• Partial Integration: As an optional course component, students have the choice of completing a service-learning project. In many cases, the project is offered in lieu of another assignment – as an alternative to completing, for instance, the less appealing research paper. Or, the project might be offered in lieu of points for another aspect of the class (i.e., class participation). This model often utilizes aspects of the Reward Integration Model (below). Another approach to the Partial Integration Model is offering an additional credit hour (i.e., a fourth credit) that allows students to participate in a course’s supplementary service-learning component.

  • Reward Integration: Courses utilizing this model offer students an incentive for participating in an optional service-learning project. Depending on the project, instructor, and course design, incentives may include:

    • Extra credit.
    • Dropping of lowest quiz/test/homework/presentation/report grade.
    • A “get out of class free” pass for one-time use.
    • Permission to use an index card of notes on a quiz or test.
Event Categories

Service-learning projects often entail the implementation of an event. At RCBC, students create and volunteer at:

  • Internal Events: Projects hosted internally either (1) benefit the college or service-learning program or (2) are only open to the college community.
  • Public Events: These events are open to anyone who would like to attend and are typically publicized within the Burlington County community, online, and by word of mouth.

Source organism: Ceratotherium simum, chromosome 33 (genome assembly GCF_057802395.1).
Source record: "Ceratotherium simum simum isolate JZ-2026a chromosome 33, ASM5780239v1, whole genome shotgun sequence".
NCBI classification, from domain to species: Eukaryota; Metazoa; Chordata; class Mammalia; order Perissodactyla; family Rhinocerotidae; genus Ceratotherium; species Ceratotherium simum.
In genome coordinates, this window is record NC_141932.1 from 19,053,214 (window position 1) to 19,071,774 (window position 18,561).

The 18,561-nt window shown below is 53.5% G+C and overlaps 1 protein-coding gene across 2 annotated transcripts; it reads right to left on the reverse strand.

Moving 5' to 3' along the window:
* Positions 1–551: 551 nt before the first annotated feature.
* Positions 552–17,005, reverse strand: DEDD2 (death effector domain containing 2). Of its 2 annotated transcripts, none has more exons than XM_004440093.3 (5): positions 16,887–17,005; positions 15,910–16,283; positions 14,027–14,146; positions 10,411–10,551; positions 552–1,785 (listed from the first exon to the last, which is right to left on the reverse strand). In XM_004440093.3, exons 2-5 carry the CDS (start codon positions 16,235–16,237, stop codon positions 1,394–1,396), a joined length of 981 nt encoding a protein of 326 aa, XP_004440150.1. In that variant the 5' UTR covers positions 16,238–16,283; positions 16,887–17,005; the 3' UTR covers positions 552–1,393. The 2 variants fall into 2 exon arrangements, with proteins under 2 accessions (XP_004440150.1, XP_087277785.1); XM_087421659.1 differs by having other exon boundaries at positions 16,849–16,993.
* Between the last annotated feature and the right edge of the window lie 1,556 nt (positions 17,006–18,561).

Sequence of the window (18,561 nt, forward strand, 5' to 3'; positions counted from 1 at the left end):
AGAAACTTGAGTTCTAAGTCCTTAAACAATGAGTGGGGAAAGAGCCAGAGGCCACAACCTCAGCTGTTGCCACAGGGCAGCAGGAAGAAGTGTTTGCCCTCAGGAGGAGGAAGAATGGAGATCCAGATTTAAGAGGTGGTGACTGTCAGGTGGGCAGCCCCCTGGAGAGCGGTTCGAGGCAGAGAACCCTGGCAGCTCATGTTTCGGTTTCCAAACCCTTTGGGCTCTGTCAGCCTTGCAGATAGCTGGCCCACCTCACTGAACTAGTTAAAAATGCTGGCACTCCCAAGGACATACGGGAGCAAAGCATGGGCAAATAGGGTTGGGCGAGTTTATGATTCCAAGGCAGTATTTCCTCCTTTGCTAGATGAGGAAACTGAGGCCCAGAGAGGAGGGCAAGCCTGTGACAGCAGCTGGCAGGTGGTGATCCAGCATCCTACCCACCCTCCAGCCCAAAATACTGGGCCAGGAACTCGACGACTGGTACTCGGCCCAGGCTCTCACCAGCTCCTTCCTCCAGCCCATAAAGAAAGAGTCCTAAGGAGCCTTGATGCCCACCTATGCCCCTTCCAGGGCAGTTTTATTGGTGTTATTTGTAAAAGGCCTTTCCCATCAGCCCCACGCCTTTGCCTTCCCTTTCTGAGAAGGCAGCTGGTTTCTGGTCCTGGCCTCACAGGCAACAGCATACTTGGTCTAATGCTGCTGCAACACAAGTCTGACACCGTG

• School Presentations: When students present at local K-12 schools, their audience is specific and no publicity or advertising takes place.
  • Events for Target Populations: When a project addresses a specific population, they are typically (1) hosted in conjunction with a specific organization and/or (2) advertised and open to the appropriate population.

Within the assignment models active at RCBC, there are four general categories of beneficiaries served. Projects, however, are not limited to serving one beneficiary and quite often serve at least two.

  • Service to the College: Benefits the college community or strengthens services offered through the Service-Learning Program.
  • Service to the Community: Benefits the general public or a specific population.
  • Service to a Non-Profit Organization: Benefits a specific community partner.
  • Service to the Nation: Benefits a nationwide initiative.
Service-Learning Hours

Service-learning hours are internally tracked as:

  • Direct Service Hours: hands-on service to beneficiaries
  • Indirect Service Hours: time spent preparing for Direct Service Hours (ie: writing lesson plans and proposals, compiling data for research, creating presentation slides, etc.)

Frequently Asked Questions

What is service-learning?

Service-learning is a method of teaching and learning that combines relevant community service with course content. This combination enriches student and faculty experiences in the classroom by connecting course material to a community context.  For example, a classroom assignment may be designed collaboratively with a local organization to develop a product that will be utilized to better serve the community at the end of the course.

Why experience service-learning?

There are numerous reasons to participate in service-learning! Here are just a few of the things service-learning can do for you:

  1. Enrich your academic experience at RCBC by connecting classroom theory with real-world application.